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The Paris region would be highly vulnerable to exceptional flooding of the River Seine, the OECD said Friday, warning that a once-a-century event would cripple France's commercial, political and cultural hub.
Roads, rail, sewerage, electricity and water systems would be knocked out across much of the Ile-de-France region, which accounts for a third of France's economic activity, it said.
A repeat of the city's costliest flood, in 1910, would affect up to five million people and threaten 400,000 jobs, said the Organisation for Economic Cooperation and Development (OECD) grouping of advanced economies.
A quarter of the region's electricity network would go down, 140 of the 250 kilometres (87 of the 150 miles) of Paris' subway (Metro) system would be closed, and bridges over the river at the heart of the city would be closed to vehicles.
About five million people would suffer "extended" cuts in their water supply. Another 1.3 million would have access to water, but of inferior quality.
The immediate economic costs would range from three billion to 30 billion euros ($4 billion to $40 billion) depending on the flood's duration. Over the following five years, gross domestic product (GDP) would be cut by between 0.1 and three percent -- equal to 1.5 billion to 58.5 billion euros.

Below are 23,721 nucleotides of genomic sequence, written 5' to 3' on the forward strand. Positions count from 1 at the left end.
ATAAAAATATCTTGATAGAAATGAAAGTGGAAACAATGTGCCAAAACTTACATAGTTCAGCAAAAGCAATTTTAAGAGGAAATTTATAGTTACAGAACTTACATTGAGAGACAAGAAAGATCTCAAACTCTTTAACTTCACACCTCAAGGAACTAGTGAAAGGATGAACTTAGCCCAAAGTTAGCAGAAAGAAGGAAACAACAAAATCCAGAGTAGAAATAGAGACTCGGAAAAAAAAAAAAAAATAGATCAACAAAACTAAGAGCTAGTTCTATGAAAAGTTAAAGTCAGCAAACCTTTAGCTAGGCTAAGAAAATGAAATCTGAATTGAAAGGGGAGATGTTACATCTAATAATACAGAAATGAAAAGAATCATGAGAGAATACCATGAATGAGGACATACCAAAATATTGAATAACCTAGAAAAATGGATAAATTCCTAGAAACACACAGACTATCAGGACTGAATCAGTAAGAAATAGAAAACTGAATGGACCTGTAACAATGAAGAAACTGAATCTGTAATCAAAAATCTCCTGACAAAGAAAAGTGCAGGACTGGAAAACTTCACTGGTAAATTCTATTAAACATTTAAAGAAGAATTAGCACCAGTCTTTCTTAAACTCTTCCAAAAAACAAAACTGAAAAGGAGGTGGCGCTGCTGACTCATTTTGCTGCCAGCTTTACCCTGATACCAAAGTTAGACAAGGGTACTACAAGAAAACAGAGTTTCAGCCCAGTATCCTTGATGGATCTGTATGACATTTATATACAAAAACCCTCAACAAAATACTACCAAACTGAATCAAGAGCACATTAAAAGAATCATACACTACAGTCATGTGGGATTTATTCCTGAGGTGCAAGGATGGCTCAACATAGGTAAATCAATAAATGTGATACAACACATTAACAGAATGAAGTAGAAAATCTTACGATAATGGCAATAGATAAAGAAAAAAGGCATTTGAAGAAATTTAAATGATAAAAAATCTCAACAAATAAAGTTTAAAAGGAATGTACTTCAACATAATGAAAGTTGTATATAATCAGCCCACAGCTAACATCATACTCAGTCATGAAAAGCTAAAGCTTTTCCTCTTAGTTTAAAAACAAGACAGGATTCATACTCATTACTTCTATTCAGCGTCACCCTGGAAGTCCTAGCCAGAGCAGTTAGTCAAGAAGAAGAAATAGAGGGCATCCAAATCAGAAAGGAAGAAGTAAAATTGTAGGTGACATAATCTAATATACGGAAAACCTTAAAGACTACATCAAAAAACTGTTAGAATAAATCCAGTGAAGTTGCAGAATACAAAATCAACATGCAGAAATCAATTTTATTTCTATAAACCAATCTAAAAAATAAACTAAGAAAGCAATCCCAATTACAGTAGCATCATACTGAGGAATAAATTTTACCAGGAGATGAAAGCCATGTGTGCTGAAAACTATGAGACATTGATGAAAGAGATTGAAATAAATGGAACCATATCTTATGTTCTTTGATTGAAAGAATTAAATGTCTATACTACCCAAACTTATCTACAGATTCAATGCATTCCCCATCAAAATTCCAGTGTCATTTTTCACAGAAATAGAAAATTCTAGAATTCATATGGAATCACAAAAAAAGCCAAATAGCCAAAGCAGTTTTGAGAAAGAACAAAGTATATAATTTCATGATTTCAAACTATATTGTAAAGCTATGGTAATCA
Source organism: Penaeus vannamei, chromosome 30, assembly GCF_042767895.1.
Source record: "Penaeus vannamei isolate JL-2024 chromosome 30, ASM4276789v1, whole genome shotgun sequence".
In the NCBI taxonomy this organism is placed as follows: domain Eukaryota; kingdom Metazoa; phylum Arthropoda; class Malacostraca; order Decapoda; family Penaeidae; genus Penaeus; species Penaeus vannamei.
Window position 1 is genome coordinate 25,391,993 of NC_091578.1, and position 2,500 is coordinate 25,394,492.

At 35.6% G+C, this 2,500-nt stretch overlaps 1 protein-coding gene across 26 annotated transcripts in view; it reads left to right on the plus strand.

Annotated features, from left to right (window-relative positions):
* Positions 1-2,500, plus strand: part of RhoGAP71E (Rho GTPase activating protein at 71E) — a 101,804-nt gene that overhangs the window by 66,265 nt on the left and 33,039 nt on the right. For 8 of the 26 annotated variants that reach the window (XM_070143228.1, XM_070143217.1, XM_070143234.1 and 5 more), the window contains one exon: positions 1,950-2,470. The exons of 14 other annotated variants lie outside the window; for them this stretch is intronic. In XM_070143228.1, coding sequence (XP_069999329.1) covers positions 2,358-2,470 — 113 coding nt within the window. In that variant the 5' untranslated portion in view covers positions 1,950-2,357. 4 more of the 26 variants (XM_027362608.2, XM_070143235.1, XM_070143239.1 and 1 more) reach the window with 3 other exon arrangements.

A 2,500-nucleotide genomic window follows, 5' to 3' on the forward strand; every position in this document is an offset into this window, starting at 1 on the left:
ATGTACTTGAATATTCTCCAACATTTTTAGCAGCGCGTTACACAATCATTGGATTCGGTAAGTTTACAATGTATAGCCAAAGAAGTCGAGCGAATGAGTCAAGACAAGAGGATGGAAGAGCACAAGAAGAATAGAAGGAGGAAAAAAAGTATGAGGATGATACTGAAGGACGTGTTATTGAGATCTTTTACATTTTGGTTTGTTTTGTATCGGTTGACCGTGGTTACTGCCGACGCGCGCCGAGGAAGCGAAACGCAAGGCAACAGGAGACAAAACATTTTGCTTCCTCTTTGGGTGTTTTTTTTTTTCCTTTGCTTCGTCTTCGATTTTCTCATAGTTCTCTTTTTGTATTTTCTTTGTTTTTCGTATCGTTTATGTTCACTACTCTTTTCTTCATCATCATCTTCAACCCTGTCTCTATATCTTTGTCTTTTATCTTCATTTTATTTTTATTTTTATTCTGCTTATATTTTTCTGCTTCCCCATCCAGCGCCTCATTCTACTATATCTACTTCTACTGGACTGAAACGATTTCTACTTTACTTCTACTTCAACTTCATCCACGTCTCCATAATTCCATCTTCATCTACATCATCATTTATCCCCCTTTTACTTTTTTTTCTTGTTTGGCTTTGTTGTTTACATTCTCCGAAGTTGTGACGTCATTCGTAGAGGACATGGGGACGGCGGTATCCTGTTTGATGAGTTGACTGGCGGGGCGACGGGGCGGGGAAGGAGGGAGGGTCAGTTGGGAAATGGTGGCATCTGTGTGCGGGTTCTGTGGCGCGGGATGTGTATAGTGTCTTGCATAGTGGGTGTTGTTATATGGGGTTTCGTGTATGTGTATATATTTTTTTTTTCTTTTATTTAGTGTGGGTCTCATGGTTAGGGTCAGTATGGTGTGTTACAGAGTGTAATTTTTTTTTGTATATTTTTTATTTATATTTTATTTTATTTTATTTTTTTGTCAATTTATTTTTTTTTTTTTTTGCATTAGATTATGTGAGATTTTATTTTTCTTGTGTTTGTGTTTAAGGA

The flooding could last in some places for weeks, given that the Seine tends to rise but also recede very slowly, the OECD said.
The report said the shock of the 1910 flood and smaller floods in 1924 and 1955 had prompted the building of dams upstream and civil engineering works in the city itself to prevent floods.
But this investment trailed off in the early 1990s, it said. Since then, the building of factories, offices, homes and roads in flood-prone zones along the river has revived the risk.
"Major investment has been modest in recent decades, and it would appear that protection is not at the same level of standard as in comparable OECD countries, particularly in Europe," the OECD warned.
It called for a greater effort to beef up flood resilience in essential services.
The report cautioned that "once-a-century" flooding may be a low benchmark. It noted this standard had already been breached by floods in recent years in Queensland, Bangkok, Pakistan and Germany and in New York by Tropical Storm Sandy.
A European Union flood directive, factoring in the likely impact of climate change, uses once-in-a-millennium events as the benchmark for flood preparedness, it added.